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Proceedings Paper

Electrically Conductive Black Optical Paint
Author(s): Morris M. Birnbaum; Edward C. Metzler; Edward L. Cleland
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Paper Abstract

An electrically conductive flat black paint has been developed for use on the Galileo spacecraft which will orbit Jupiter in the late 1980s. The paint, designed for equipment operating in high-energy radiation fields, has multipurpose functions. Its electrical conductivity keeps differential charging of the spacecraft external surfaces and equipment to a minimum, preventing the buildup of electrostatic fields and arcing. Its flat black aspect minimizes the effects of stray light and unwanted reflectances, when used in optical instruments and on sunshades. Its blackness is suitable, also, for thermal control, when the paint is put on spacecraft surfaces. The paint has good adherence properties, as measured by tape tests, when applied properly to a surface. The electrically conductive paint which was developed has the following characteristics: an electrical resistivity of 5 x 107 ohms per square; a visual light total reflectance of approximately 5 percent; an infrared reflectance of 0.13 measured over a spectrum from 10-5.5 to 10-3 meter; a solar absorptivity, αs, of 0.93, and a thermal emissivity, ∈, of 0.87, resulting in an αs/∈ of 1.07. The formula for making the paint and the process for applying it are described.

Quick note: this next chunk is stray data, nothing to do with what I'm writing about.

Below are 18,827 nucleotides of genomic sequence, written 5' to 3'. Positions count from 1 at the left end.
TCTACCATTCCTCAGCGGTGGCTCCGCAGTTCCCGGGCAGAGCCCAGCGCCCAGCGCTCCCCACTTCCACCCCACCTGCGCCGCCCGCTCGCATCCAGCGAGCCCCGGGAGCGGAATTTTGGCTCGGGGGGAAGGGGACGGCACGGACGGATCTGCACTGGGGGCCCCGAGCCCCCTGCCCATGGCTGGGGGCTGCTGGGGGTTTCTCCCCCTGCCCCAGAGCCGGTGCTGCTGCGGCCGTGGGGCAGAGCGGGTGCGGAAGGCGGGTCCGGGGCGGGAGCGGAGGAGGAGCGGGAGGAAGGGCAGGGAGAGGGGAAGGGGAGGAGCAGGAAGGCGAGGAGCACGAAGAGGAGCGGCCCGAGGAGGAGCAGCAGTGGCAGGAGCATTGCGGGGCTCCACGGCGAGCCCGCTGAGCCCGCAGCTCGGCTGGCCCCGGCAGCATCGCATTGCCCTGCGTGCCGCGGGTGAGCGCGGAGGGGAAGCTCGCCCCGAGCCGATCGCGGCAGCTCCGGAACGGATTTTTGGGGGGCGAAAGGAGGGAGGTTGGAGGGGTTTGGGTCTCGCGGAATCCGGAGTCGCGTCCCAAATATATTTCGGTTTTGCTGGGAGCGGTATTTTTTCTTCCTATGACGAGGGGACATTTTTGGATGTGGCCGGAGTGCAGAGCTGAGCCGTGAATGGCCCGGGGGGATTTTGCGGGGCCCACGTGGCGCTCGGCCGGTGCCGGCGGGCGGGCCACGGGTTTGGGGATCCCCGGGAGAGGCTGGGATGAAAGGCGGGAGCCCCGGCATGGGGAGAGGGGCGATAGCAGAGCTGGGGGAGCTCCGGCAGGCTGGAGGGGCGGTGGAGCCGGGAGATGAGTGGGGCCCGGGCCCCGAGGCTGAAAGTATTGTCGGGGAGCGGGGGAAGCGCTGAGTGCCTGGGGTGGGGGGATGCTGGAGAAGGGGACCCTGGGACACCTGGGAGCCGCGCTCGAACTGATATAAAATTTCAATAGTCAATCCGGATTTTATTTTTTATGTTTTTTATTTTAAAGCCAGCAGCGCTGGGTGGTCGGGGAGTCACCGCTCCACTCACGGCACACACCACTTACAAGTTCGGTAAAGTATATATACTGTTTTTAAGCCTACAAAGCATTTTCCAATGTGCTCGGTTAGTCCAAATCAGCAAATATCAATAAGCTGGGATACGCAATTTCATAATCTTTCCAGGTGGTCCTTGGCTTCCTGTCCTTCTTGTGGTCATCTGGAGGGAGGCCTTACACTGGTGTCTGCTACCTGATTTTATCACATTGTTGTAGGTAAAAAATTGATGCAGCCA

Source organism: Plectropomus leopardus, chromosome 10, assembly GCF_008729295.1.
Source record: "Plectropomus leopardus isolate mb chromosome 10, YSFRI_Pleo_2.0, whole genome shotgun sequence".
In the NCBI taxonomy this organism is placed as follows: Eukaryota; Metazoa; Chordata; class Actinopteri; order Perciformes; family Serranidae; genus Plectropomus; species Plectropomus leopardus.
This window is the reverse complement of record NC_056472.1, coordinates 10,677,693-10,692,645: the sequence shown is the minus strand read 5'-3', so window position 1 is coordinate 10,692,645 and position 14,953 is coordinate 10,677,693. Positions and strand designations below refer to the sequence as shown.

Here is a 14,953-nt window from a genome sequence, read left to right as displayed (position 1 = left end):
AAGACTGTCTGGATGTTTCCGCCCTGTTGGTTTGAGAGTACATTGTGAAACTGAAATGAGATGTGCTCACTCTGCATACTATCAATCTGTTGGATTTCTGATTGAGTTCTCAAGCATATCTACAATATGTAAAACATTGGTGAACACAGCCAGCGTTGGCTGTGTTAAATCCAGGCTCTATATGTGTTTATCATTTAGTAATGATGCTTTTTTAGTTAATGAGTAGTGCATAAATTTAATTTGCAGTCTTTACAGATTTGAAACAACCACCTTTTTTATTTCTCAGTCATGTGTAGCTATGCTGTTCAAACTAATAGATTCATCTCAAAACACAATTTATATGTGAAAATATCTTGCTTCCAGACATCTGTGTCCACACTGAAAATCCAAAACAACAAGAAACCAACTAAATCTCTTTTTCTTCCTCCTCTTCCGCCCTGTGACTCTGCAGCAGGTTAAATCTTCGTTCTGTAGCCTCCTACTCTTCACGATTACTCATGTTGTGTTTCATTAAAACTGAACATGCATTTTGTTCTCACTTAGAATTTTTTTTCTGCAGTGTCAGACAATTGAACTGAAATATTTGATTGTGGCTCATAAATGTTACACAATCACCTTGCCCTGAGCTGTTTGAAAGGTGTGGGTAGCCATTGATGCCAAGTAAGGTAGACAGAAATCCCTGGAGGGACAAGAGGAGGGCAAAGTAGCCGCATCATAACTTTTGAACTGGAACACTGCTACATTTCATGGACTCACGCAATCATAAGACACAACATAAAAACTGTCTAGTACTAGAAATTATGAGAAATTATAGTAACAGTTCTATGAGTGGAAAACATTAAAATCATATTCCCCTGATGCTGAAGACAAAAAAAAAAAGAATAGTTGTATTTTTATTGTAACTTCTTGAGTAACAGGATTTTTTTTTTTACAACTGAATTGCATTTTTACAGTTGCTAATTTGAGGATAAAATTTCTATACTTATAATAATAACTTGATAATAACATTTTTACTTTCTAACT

Paper Details

Date Published: 5 April 1983
PDF: 11 pages
Proc. SPIE 0362, Scattering in Optical Materials II, (5 April 1983); doi: 10.1117/12.934134
Show Author Affiliations
Morris M. Birnbaum, California Institute of Technology (United States)
Edward C. Metzler, California Institute of Technology (United States)
Edward L. Cleland, California Institute of Technology (United States)

Published in SPIE Proceedings Vol. 0362:
Scattering in Optical Materials II
Solomon Musikant, Editor(s)

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